Investors who missed the rally off the 2020 crash have another opportunity to buy top Canadian dividend stocks at undervalued prices for their self-directed Tax-Free Savings Account (TFSA) or Registered Retirement Savings Plan (RRSP) portfolios.
Buying dips takes courage, but the strategy enables investors to get higher dividend yields on their investments and can deliver big gains when the share prices rebound.
TC Energy (TSX:TRP) is a major player in the North American natural gas infrastructure sector with 93,000 km of natural gas pipelines and roughly 650 billion cubic feet of natural gas storage located in Canada, the United States, and Mexico.
The company ran into cost troubles with its Coastal GasLink pipeline project over the past few years. Management now expects the total bill to be at least $14.5 billion compared to the original budget of around $6 billion. Fortunately, the pipeline is more than 90% complete.
TC Energy expects the overall $34 billion capital program to generate adequate revenue and cash flow expansion to support annual dividend increases of 3-5% over the medium term. Recent asset sales have shored up the balance sheet, and TC Energy intends to spin off its oil pipelines business to unlock more capital to pursue the growth initiatives.
TRP stock is down considerably over the past year. At the time of writing, the share price is below $50 compared to more than $70 at the peak in 2022.
Investors who buy the stock at the current level can get a 7.5% dividend yield. TC Energy has increased the dividend annually for more than two decades.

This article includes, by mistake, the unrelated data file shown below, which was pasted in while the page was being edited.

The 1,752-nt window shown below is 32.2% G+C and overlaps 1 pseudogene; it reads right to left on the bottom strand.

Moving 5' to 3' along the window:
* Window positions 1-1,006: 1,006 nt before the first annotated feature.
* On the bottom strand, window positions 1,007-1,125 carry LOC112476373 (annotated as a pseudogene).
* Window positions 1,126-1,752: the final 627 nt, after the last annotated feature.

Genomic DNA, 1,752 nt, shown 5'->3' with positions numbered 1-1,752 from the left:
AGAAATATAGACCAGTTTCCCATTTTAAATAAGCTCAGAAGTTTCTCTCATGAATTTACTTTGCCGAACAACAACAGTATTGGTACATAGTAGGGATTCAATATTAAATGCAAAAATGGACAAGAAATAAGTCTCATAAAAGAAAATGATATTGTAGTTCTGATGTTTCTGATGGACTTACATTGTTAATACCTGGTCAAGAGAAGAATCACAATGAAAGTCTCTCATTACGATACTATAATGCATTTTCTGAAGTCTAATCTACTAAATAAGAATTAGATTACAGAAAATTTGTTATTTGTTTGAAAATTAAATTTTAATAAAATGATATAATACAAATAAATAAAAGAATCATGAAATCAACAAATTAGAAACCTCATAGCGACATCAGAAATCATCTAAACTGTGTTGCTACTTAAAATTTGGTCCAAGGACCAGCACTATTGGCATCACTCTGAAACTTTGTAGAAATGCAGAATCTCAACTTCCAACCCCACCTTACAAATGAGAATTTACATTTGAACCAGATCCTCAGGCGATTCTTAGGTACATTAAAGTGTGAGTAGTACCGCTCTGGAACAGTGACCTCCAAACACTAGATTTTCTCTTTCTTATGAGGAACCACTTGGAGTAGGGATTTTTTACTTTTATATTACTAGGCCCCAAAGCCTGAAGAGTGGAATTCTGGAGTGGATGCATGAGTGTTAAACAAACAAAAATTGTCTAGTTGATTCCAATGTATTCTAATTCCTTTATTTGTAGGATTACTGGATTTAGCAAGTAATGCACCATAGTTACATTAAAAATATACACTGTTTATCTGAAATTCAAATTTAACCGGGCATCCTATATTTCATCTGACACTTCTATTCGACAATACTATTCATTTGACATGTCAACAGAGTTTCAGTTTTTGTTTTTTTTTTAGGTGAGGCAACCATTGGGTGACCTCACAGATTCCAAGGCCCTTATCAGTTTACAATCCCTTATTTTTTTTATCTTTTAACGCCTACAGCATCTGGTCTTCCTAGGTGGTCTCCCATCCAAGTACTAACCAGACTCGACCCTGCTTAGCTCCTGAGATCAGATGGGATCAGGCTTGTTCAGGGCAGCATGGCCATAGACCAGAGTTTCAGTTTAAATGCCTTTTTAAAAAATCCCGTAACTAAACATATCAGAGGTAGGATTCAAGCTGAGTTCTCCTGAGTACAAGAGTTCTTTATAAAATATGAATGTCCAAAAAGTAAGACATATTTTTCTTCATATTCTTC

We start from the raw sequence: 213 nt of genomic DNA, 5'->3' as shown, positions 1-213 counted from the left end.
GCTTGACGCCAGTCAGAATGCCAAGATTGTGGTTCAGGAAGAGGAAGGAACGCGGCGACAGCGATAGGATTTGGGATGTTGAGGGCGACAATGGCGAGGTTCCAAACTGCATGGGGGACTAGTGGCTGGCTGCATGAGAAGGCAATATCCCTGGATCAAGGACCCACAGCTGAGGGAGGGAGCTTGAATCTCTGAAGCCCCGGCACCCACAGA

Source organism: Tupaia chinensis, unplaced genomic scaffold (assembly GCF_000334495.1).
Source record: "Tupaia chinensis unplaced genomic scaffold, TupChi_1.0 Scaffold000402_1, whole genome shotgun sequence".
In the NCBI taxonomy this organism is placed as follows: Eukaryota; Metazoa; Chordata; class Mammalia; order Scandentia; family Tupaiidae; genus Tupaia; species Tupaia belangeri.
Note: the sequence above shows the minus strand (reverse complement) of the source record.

BCE (TSX:BCE) trades near $56 per share at the time of writing. The stock was also above $70 at one point last year. The drop has occurred in step with rising interest rates as the Bank of Canada fights to get inflation back down to its 2% target.
Higher interest rates drive up borrowing costs for businesses like BCE that are capital intensive. BCE spent about $5 billion last year on projects, including its fibre-to-the-premises program and the expansion of the 5G mobile network. BCE uses debt as part of its funding strategy, so the increase in borrowing expenses will put a dent in profits.
The latest dip in the share price came as a result of an analyst report that questioned whether BCE’s dividend is sustainable. A distribution cut is not impossible but rather unlikely given the track record of dividend growth, the stability of cash flow, and the importance of the dividend for BCE’s shareholders.
The board increased the payout by at least 5% annually for the past 15 years. BCE is targeting revenue growth and free cash flow growth for 2023 compared to 2022, supported by strength in the mobile and internet subscription businesses.
BCE has a solid balance sheet, and its core revenue stream should hold up well during an economic downturn. The media group faces some challenges as customers trim advertising budgets, but BCE is responding by closing unprofitable radio stations and reducing staff to lower expenses.
At the current share price, investors can get a 6.9% dividend yield.
The bottom line on top stocks for dividends
TC Energy and BCE pay attractive dividends that should continue to grow. If you have some cash to put to work in a TFSA or RRSP, these stocks look cheap today and deserve to be on your radar.
Before you consider BCE, you’ll want to hear this.
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* Returns as of 8/16/23
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The Motley Fool has no position in any of the stocks mentioned. The Motley Fool has a disclosure policy. Fool contributor Andrew Walker owns shares of BCE.